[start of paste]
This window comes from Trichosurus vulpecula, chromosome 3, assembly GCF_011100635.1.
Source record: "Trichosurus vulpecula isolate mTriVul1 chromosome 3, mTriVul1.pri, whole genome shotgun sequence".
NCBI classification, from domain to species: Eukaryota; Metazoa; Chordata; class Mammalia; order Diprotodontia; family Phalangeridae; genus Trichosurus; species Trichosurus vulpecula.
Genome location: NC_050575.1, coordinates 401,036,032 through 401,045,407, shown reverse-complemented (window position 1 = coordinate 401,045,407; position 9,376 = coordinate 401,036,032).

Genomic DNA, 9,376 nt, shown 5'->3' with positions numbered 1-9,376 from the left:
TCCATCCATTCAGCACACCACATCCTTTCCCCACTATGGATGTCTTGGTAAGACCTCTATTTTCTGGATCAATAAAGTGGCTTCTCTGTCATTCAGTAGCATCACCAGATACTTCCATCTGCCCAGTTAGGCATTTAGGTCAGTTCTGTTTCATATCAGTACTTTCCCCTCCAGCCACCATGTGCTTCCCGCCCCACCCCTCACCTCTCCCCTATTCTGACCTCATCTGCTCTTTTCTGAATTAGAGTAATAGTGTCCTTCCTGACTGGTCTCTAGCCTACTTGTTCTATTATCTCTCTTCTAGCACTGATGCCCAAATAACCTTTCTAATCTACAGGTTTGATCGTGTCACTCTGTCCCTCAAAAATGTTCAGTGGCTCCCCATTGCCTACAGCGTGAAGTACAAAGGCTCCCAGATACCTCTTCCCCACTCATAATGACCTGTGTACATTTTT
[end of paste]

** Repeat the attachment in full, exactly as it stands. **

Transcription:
This window comes from Trichosurus vulpecula, chromosome 3, assembly GCF_011100635.1.
Source record: "Trichosurus vulpecula isolate mTriVul1 chromosome 3, mTriVul1.pri, whole genome shotgun sequence".
NCBI classification, from domain to species: Eukaryota; Metazoa; Chordata; class Mammalia; order Diprotodontia; family Phalangeridae; genus Trichosurus; species Trichosurus vulpecula.
Genome location: NC_050575.1, coordinates 401,036,032 through 401,045,407, shown reverse-complemented (window position 1 = coordinate 401,045,407; position 9,376 = coordinate 401,036,032).

Genomic DNA, 9,376 nt, shown 5'->3' with positions numbered 1-9,376 from the left:
TCCATCCATTCAGCACACCACATCCTTTCCCCACTATGGATGTCTTGGTAAGACCTCTATTTTCTGGATCAATAAAGTGGCTTCTCTGTCATTCAGTAGCATCACCAGATACTTCCATCTGCCCAGTTAGGCATTTAGGTCAGTTCTGTTTCATATCAGTACTTTCCCCTCCAGCCACCATGTGCTTCCCGCCCCACCCCTCACCTCTCCCCTATTCTGACCTCATCTGCTCTTTTCTGAATTAGAGTAATAGTGTCCTTCCTGACTGGTCTCTAGCCTACTTGTTCTATTATCTCTCTTCTAGCACTGATGCCCAAATAACCTTTCTAATCTACAGGTTTGATCGTGTCACTCTGTCCCTCAAAAATGTTCAGTGGCTCCCCATTGCCTACAGCGTGAAGTACAAAGGCTCCCAGATACCTCTTCCCCACTCATAATGACCTGTGTACATTTTT